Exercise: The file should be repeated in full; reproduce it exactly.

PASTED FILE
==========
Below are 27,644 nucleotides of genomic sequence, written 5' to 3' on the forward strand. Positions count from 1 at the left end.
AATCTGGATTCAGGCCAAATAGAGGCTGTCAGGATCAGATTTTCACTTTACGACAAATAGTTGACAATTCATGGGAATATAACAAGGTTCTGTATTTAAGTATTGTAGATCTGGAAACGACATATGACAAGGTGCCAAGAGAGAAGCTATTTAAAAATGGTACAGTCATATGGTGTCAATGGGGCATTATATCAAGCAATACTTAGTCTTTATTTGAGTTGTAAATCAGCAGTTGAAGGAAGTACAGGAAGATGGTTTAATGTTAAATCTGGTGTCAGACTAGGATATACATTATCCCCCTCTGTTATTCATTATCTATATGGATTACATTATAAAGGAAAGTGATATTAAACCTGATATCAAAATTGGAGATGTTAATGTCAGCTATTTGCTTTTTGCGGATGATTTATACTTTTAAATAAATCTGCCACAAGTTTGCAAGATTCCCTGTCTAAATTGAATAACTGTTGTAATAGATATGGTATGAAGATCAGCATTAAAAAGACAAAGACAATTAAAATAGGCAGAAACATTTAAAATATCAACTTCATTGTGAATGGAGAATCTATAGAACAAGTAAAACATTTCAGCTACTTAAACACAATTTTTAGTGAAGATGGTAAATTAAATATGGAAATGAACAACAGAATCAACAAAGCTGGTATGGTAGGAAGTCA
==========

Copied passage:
Below are 27,644 nucleotides of genomic sequence, written 5' to 3' on the forward strand. Positions count from 1 at the left end.
AATCTGGATTCAGGCCAAATAGAGGCTGTCAGGATCAGATTTTCACTTTACGACAAATAGTTGACAATTCATGGGAATATAACAAGGTTCTGTATTTAAGTATTGTAGATCTGGAAACGACATATGACAAGGTGCCAAGAGAGAAGCTATTTAAAAATGGTACAGTCATATGGTGTCAATGGGGCATTATATCAAGCAATACTTAGTCTTTATTTGAGTTGTAAATCAGCAGTTGAAGGAAGTACAGGAAGATGGTTTAATGTTAAATCTGGTGTCAGACTAGGATATACATTATCCCCCTCTGTTATTCATTATCTATATGGATTACATTATAAAGGAAAGTGATATTAAACCTGATATCAAAATTGGAGATGTTAATGTCAGCTATTTGCTTTTTGCGGATGATTTATACTTTTAAATAAATCTGCCACAAGTTTGCAAGATTCCCTGTCTAAATTGAATAACTGTTGTAATAGATATGGTATGAAGATCAGCATTAAAAAGACAAAGACAATTAAAATAGGCAGAAACATTTAAAATATCAACTTCATTGTGAATGGAGAATCTATAGAACAAGTAAAACATTTCAGCTACTTAAACACAATTTTTAGTGAAGATGGTAAATTAAATATGGAAATGAACAACAGAATCAACAAAGCTGGTATGGTAGGAAGTCA